It started with a May 2 report posted on the The Wall Street Journal‘s website. Quoting unnamed sources, the report said the Consumer Financial Protection Bureau (CFPB) issued subpoenas to dealers requesting information about ancillary products they sell and how they price them. F&I and Showroom and several other publications followed with their own reports days later.
At the moment, it’s not entirely clear who is issuing these subpoenas, but we don’t necessarily think it is the CFPB. Even the Service Contract Industry Council (SCIC) and the National Automobile Dealers Association (NADA) — organizations that would be in the know — weren’t aware of any CFPB actions related to F&I add-ons when F&I and Showroom magazine contacted them.
If the CFPB was interested in such information, its directors would be more likely to issue a Civil Investigative Demand (CID) or a Request for Information (RFI). The CID is not functionally different from a subpoena, but “subpoena” (in its traditional sense) is not part of the CFPB’s parlance in the initial stages of an investigation or fact-finding mission. In any event, the CFPB has no enforcement power over franchised dealers.
Early on, we were wondering if the news reports were misinformation being disseminated to ratchet up tensions. Now we’re more confused than ever, given the apparent volume of subpoenas dealers are allegedly receiving from federal and state agencies asking that the dealer either appear in a state (other than the one in which he or she operates) to answer questions or produce the entire contents of a deal file.
Our sources say these subpoena forms are coming from federal agencies such as the Drug Enforcement Administration, the Bureau of Alcohol, Tobacco and Firearms, Immigration and Customs Enforcement, and state prosecutors and investigators.
It is entirely possible that the subpoenas are legitimate. Dealers should work closely with their counsel to make that determination and to respond appropriately should they find a given subpoena to be valid. Most litigation attorneys have a good grasp on (or can quickly determine) the requirements for a subpoena from a particular agency or attorney general. If the subpoena is fraudulent, your counsel will know how to deal with that as well.
I’m particularly interested in what’s really going on here, and to the extent I learn anything, I will report on it in upcoming articles.
Most of you who know me generally think of me as being pretty level-headed and pragmatic. More than one client has referred to me as “unflappable.” That said, what most people don’t know about me is that I love a good conspiracy theory. Perhaps it’s because I deal with facts and analysis every day that I look for entertainment in things that are far removed from my daily activities.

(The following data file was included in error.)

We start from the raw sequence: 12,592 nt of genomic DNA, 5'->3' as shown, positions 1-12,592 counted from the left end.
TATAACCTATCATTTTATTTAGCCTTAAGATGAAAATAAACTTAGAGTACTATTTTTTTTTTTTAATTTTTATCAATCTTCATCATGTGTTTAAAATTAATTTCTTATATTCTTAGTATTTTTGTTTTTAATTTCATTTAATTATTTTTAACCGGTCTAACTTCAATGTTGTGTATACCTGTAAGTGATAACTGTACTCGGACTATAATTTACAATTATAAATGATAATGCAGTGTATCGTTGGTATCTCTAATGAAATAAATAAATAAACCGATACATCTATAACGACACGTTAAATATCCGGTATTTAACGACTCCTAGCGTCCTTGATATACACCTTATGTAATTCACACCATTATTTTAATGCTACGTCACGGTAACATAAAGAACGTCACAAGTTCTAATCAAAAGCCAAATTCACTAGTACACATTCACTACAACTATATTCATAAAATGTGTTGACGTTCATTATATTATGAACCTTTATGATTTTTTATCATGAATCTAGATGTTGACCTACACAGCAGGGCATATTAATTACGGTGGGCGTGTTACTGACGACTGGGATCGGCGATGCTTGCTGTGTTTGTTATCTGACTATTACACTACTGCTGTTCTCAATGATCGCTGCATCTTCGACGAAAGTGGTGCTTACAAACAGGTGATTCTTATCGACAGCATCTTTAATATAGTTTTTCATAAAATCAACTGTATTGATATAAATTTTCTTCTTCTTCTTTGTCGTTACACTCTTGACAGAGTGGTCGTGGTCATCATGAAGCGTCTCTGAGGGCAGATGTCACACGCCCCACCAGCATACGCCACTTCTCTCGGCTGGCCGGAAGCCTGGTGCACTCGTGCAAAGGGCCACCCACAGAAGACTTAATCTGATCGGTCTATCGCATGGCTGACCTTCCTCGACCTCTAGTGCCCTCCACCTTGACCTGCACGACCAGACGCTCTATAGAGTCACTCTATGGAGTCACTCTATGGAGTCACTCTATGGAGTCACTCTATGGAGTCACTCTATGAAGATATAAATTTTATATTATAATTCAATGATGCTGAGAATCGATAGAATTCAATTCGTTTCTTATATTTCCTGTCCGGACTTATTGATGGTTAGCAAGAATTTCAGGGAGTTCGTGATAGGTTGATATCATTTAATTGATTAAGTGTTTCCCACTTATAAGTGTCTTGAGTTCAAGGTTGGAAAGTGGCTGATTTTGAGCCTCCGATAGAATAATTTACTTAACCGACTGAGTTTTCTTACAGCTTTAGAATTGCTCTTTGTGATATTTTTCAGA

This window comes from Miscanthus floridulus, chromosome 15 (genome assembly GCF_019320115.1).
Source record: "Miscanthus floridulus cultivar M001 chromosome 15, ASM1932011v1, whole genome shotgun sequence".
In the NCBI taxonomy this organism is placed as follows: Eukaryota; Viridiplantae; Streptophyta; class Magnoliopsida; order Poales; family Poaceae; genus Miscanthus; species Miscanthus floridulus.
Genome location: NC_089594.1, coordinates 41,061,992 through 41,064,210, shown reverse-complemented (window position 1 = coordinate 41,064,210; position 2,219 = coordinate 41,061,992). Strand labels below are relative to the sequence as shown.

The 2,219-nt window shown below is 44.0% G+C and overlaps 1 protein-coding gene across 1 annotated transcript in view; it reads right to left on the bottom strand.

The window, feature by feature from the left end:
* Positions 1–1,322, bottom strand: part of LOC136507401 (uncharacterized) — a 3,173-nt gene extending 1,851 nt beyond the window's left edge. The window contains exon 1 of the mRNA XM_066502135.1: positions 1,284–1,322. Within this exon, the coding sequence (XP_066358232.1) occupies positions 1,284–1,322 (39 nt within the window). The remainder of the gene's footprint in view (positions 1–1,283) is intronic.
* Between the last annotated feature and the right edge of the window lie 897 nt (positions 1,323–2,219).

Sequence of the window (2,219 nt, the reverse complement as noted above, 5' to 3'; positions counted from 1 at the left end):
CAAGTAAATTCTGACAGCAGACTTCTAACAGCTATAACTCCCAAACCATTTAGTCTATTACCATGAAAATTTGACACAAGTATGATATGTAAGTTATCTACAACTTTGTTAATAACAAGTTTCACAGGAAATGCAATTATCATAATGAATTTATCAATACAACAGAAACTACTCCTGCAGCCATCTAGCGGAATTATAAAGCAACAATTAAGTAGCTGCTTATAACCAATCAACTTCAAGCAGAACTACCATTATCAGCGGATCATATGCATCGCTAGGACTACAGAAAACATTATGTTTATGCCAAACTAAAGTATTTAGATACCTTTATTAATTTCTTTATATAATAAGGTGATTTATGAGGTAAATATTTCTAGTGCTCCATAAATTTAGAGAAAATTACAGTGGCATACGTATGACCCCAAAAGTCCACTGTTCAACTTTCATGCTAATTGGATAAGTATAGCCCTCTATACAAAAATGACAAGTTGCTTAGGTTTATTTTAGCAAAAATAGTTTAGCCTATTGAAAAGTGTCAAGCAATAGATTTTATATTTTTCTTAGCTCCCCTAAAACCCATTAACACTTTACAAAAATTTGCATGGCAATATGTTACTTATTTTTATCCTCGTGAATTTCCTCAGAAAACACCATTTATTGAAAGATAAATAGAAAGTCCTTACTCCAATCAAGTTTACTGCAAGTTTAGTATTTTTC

Given the CFPB’s known displeasure with franchised dealers for having had the audacity to get themselves excluded from the CFPB’s jurisdictional reach and my love of a good conspiracy theory, I found appealing a colleague’s contention that perhaps the CFPB is using other agencies, state and federal, to harass dealers in ways the CFPB cannot do itself. I’d have found it less appealing were we not in the midst of an IRS scandal over political targeting, but the thought is interesting nonetheless.
Bear with me here, but one of my favorite bits of conspiratorial entertainment is the 1990 BBC production of “House of Cards,” a very smart series that was remade for American audiences this year. The British version focuses on the scandalous and often immoral back-room politics practiced in the British Parliament; in particular, the murderous and conniving Prime Minister Francis Urquhart.
What I love about the show is it feeds every conspiratorial thought and machination that one could come up with in regards to the operation of government, something I find very entertaining.
For the record, I think the CFPB has better things to do than co-opt other agencies into annoying dealers for such a spiteful reason, and I’m certain that such is not the policy or actions of the bureau. But when presented with the idea that the CFPB was somehow behind this, I could not resist responding in true Francis Urquhart fashion: “You might very well think that I couldn’t possibly comment.”
Michael Benoit is a partner in the Washington, D.C., office of Hudson Cook LLP. He is a frequent speaker and writer on a variety of consumer credit topics. Michael can be reached at [email protected] Nothing in this article is legal advice and should not be taken as such. Please address all legal questions to your counsel.